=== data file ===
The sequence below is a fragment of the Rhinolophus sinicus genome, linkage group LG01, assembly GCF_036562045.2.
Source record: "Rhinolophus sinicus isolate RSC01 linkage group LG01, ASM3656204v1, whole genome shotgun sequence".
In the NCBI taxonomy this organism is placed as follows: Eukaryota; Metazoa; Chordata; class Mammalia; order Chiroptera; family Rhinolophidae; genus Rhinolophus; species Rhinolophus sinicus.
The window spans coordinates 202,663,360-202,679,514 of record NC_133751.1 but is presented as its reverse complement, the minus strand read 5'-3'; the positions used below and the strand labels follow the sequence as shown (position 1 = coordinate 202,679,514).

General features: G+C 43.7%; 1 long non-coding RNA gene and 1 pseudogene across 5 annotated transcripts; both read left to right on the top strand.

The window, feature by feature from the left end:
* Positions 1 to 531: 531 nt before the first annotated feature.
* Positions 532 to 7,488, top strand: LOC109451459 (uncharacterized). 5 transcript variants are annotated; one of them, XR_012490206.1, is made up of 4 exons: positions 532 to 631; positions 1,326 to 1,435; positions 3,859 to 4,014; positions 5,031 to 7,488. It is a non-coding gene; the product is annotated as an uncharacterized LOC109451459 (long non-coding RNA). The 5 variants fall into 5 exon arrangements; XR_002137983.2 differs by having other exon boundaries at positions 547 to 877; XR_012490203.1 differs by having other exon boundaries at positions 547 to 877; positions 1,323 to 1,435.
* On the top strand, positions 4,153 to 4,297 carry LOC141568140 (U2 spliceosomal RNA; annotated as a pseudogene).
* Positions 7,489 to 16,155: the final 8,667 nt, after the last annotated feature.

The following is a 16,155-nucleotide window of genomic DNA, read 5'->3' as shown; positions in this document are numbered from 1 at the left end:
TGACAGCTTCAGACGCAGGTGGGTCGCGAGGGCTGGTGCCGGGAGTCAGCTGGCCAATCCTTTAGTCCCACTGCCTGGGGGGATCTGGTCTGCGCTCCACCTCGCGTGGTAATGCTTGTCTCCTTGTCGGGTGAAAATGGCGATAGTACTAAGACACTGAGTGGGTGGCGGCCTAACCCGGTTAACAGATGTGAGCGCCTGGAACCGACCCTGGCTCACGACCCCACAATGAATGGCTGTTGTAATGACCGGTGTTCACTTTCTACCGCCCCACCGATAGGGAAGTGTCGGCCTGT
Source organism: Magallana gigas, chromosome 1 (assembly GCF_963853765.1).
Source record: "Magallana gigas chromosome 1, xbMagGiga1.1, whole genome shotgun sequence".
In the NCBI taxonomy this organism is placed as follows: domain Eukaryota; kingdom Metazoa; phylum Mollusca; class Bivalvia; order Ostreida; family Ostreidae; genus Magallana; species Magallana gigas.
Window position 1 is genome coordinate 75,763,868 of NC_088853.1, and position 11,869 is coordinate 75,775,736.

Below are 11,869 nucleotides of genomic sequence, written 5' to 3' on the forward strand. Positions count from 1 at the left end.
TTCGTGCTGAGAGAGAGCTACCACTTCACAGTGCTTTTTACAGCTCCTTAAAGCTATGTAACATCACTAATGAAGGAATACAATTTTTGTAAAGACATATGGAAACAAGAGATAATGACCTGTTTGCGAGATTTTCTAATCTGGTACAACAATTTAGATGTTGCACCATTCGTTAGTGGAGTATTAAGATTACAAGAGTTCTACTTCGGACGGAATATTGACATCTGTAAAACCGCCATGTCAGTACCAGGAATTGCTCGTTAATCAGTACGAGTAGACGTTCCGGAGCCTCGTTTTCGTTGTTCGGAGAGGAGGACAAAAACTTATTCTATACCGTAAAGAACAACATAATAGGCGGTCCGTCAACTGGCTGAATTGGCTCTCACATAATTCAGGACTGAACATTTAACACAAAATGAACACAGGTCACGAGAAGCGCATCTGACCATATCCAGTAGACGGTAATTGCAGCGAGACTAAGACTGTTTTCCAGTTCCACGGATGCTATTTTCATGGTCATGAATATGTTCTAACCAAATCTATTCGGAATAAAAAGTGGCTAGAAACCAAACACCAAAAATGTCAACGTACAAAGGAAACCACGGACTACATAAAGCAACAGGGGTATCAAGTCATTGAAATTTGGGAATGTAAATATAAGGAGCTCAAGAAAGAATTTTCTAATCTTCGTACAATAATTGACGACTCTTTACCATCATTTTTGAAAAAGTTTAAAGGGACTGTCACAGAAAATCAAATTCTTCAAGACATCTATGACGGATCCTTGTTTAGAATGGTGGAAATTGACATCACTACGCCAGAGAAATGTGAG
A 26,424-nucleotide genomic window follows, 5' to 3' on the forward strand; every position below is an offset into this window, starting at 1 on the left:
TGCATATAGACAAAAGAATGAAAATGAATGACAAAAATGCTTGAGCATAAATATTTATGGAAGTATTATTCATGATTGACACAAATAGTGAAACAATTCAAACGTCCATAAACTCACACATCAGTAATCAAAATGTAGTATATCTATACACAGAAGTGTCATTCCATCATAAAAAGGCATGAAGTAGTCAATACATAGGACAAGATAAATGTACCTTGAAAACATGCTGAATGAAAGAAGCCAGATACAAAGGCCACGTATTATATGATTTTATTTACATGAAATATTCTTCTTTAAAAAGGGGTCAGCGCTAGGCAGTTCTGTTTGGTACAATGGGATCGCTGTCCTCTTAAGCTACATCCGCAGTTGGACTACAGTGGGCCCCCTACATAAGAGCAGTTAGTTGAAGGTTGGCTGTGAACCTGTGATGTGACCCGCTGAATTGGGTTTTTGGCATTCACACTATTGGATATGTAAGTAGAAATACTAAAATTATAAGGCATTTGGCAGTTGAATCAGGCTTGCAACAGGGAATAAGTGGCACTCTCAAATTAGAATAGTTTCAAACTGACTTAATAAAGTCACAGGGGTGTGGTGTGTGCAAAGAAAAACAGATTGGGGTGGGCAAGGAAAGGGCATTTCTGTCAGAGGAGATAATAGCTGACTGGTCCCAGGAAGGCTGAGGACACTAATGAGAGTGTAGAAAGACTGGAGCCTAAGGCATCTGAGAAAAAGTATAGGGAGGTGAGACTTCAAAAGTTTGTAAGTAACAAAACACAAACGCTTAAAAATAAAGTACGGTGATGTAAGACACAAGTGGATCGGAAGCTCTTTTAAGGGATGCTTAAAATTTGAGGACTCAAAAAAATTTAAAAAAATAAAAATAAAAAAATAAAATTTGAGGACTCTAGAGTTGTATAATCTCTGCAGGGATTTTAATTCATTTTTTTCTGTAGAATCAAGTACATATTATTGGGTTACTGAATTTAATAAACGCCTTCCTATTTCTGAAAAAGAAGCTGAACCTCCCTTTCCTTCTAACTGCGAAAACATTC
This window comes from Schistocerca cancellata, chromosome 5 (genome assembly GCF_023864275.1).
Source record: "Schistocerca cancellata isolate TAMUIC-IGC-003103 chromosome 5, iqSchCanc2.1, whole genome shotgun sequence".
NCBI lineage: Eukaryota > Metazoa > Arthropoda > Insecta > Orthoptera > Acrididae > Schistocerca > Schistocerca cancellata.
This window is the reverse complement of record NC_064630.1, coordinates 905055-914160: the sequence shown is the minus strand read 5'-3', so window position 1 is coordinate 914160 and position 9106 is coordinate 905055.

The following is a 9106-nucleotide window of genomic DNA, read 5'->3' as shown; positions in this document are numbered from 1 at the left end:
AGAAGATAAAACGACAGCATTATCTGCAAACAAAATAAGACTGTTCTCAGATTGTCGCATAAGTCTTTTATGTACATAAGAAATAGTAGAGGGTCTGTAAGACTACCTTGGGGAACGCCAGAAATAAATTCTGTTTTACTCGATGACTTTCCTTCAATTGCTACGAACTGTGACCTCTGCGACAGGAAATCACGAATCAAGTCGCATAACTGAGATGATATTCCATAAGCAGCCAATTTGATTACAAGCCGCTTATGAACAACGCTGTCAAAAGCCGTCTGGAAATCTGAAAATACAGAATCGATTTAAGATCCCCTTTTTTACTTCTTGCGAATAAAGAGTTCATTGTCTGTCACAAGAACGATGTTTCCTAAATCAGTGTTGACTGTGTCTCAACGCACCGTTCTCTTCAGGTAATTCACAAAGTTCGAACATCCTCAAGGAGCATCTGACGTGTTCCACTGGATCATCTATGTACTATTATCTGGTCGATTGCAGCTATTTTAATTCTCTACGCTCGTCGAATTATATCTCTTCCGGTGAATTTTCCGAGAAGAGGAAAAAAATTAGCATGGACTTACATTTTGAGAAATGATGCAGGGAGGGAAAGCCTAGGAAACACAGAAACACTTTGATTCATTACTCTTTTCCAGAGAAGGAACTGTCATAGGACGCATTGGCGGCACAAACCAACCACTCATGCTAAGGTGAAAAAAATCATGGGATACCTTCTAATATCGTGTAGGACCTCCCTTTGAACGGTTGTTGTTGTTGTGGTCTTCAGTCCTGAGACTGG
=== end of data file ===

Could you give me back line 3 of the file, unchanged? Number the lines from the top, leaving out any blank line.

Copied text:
In the NCBI taxonomy this organism is placed as follows: Eukaryota; Metazoa; Chordata; class Mammalia; order Chiroptera; family Rhinolophidae; genus Rhinolophus; species Rhinolophus sinicus.